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Chevrolet (Geo) Prizm



  • abigail1abigail1 Posts: 1
    Denniswade responded in this forum to someone and mentioned being able to get 150,000 to 200,000 on a Prizm.

    My '93 Prizm has 98,000 miles on it. I have been happy with it for the most part. Major repairs I can recall are replacing alternator, replacing brakes, replacing catalytic converter and muffler.

    I have been thinking seriously of purchasing either a '00 Prizm or a '00 Honda Civic. Since my Prizm is heading towards 100,000 miles, and since I rely on it very much for my job, not to mention many other areas of my life, I need a reliable car. I have been getting concerned that the Prizm might soon require additional and/or costly repairs, as it approaches 100,000 miles.

    Is this a good point at which to consider purchasing a new car? Or should I hang in there and see what happens? But then suppose something major and costly occurs?

    Also, my current Prizm has considerable body damage. Cosmetically, it is not a pretty car, due to this damage. And I think it is leaking oil. Otherwise, though, it seems to be okay.

    Any advice on whether this would be a good time to purchase a new car to replace this one?

    Many thanks.
  • wenyuewenyue Posts: 558
    Why not just start saving your money? Just keep driving the car to however long it will last. When it does eventually develope a big problem, you have the option of either use the money you saved to fix it or just put that money down on a new car. Both Prizm and Civic are all over the place. You can go to the dealership and walk out with a car on the same day.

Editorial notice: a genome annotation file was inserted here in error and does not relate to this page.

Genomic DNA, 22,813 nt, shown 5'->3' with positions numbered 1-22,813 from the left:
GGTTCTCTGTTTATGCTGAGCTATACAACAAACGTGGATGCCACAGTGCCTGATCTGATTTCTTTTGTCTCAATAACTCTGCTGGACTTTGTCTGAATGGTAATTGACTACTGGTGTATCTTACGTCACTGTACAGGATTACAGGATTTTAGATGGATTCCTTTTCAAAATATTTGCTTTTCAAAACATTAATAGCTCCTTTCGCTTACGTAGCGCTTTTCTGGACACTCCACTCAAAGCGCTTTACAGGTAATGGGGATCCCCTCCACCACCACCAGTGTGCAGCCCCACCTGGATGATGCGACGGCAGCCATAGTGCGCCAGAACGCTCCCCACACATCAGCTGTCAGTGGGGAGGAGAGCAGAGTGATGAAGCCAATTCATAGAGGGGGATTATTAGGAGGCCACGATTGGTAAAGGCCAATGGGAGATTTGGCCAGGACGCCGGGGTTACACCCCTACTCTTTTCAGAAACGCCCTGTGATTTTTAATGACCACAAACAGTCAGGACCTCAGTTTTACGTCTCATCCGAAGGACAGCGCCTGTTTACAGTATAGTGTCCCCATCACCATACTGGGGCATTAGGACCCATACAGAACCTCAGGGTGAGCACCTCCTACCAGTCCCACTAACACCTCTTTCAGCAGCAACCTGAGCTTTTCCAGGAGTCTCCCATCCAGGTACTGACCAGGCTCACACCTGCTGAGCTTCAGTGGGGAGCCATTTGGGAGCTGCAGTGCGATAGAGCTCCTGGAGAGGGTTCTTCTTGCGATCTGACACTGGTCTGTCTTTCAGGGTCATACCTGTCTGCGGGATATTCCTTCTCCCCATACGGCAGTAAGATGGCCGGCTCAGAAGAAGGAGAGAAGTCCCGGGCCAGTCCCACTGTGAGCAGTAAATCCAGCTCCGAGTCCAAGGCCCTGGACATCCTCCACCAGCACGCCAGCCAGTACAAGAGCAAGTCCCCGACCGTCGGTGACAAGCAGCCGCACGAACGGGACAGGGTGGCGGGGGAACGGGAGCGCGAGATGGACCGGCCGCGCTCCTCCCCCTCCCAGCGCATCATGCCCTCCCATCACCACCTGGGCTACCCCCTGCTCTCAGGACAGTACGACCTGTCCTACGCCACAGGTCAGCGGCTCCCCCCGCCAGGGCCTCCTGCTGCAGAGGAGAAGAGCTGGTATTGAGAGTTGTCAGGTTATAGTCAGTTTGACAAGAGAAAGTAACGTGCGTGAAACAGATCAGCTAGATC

• denniswadedenniswade Posts: 362
    If your car has body damage, it won't be worth much as a trade-in anyway, so if your main concern is money, keep it until the wheels fall off. Just maintain the mechanicals well, since that's what gets you down the road.

    If and when you decide to buy a new car, keep the old one as a spare -- I've always had a back-up car, it comes in handy when I need to service mine or carry something i don't want to put in my new car. I even loan it to my friends from time to time. Back in Michigan, a lot of people have second cars they call "winter" cars, because you drive them after it's snowed, to keep the salt off your good car.
  • jashujashu Posts: 1
    I am getting a 1996 Geo Prizm Lsi (1.8 Litre engine, fully loaded with options like Automatic transmission, ABS, Power windows, power locks, keyless entry, rear defogger, alloy wheels, cruise control etc.) with ONLY 24000 miles and original owner. The owner paid $18775 for it and is not willing to go below $9000.

    It is in really excellent condition but I suspect the price is a bit high. After all, it is 1996 model!

    Should I really go for it?

    Will appreciate if you can throw up some options.
  • wenyuewenyue Posts: 558
    The miles are very low. That's probably why the owner wants so much for it.

    Go to Edmund's used car section for 96 Geo Prizm, and use the "appraise" button on the bottom to see how much the car is worth. You can then show the number to the owner and try to strike a number between the trade-in and the retail price. Good luck.
  • flamanarflamanar Posts: 11